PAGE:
Manhattan: The Roving Adventures of a Serial Subletter
By TRISH HALL
HERE have been times when Bud Ghegan, on his way home after a very late night with friends, has to pause for a moment. Where exactly, he has to ask himself, does he live?
It is a natural enough question for a guy who has occupied three different apartments in the last three months. Mr. Ghegan, through his own choice, has been a serial subletter, moving from furnished place to furnished place, sometimes with no more commitment to his environment than a check for one month's rent.
He has not always been this peripatetic. When he moved to New York several years ago to take a job with a management consulting firm after graduating from the University of Virginia, he took an apartment on the Upper West Side with two friends, paying $1,250 a month for his own room.
But in the beginning of this summer, he found out that his work might take him to London soon, although it was not clear exactly when. Because of that uncertainty, he did not want to renew his lease when it ended in July.
For a month, he traveled to Eastern Europe and Russia, visiting a friend who is working with the Peace Corps in Siberia, and in August, he settled it into his first sublet, a one-bedroom apartment in the West Village for $2,000 a month. After that, he tried out a large studio in Murray Hill for $1,600, and for the last month, he has been living in a smaller studio for $1,350 a month in the East Village, on Third Street between First and Second Avenues.
He has made arrangements with his current landlord to keep the apartment until he goes to London, whenever that might be. The apartment is simple and nearly without color, except for the bathroom painted a blue to match the Matisse poster on the wall. There is a bed and a few chairs next to a small table.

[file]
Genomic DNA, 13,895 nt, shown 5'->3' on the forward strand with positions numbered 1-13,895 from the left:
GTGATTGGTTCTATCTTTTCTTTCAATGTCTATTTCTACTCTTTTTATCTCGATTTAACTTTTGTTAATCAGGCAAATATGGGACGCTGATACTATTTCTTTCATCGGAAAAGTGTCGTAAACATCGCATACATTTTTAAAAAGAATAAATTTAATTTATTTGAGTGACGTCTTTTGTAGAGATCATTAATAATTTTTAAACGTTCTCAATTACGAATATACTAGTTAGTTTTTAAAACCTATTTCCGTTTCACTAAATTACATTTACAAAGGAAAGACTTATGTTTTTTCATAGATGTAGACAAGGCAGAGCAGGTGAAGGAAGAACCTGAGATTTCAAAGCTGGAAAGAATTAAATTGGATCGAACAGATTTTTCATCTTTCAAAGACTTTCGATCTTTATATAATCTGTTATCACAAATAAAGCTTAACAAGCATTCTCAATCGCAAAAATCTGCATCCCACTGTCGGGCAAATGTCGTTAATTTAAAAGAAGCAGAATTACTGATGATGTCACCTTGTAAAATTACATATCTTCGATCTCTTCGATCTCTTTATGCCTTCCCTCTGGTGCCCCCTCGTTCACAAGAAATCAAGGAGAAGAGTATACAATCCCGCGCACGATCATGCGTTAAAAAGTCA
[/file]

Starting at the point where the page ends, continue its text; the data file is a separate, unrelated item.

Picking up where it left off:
When a visitor asks whether it is O.K. to put a glass of water on the table, Mr. Ghegan said jokingly: "Sure. It's not mine."
A plaid spread on the bed and the towels in the bathroom are his only contribution to the decor. What he carries from place to place has diminished drastically with each move.
"I started out with a ton of stuff," he said. "To my first sublet, I took all my clothes and CD's, and more books than I'd read in the last year, even letters people had written." After moving his possessions up and down four flights of stairs, he reconsidered.
"Pretty soon you realize, how much of this stuff do I actually use?" he said. He put the music from many of his CD's into his computer, a laptop that now has two small speakers attached to it. He now packs only the clothes that are in season, a few books and his guitar. Everything else is in storage.
Finding sublets, he said, has been easy. Each time, he logs onto www.sublet.com, types in his requirements and after paying a fee, gets access to the phone numbers of people who match his needs. He could easily find a new place in a day, he said, although he usually gives himself a week of lead time.
Moving each month has given him a financial flexibility that he likes.
"The cool thing with sublets is you can change your rent every month," he said. He wanted a less expensive place for October, for instance, because he knew he would be out of town a lot.
HE has had a chance to see various neighborhoods, and to learn about people simply from their objects. The first apartment was inhabited by a sculptor who had filled it with stainless steel fish. The second man, a decorative painter who put clouds on the bedroom ceilings and a jungle theme in the bathroom, cleared out most of his personal belongings.
"You can figure out who the person is just by the stuff," said Mr. Ghegan, who majored in both business and architecture and is convinced that possessions tell a lot about people. "I'm a big believer that habitat is a reflection of who you are, consciously or subconsciously."
Next week or the week after, he hopes to be off to London — for how long, he doesn't know. Why London? "If you heard my French, you'd understand why," he said. After 14 years of studying it in school, he said, "I don't speak horribly, but I would never try to provide advice about what's happening in an industry."
When he returns, and he hopes to return to New York, he would like to live in the East Village or the West Village, not as a subletter but in a permanent place. Still, he might start out by subletting, because there is another thing he has learned: sometimes the person who lives in the apartment is leaving for good, and it is an easy way to take over a lease without having to pay a broker's fee.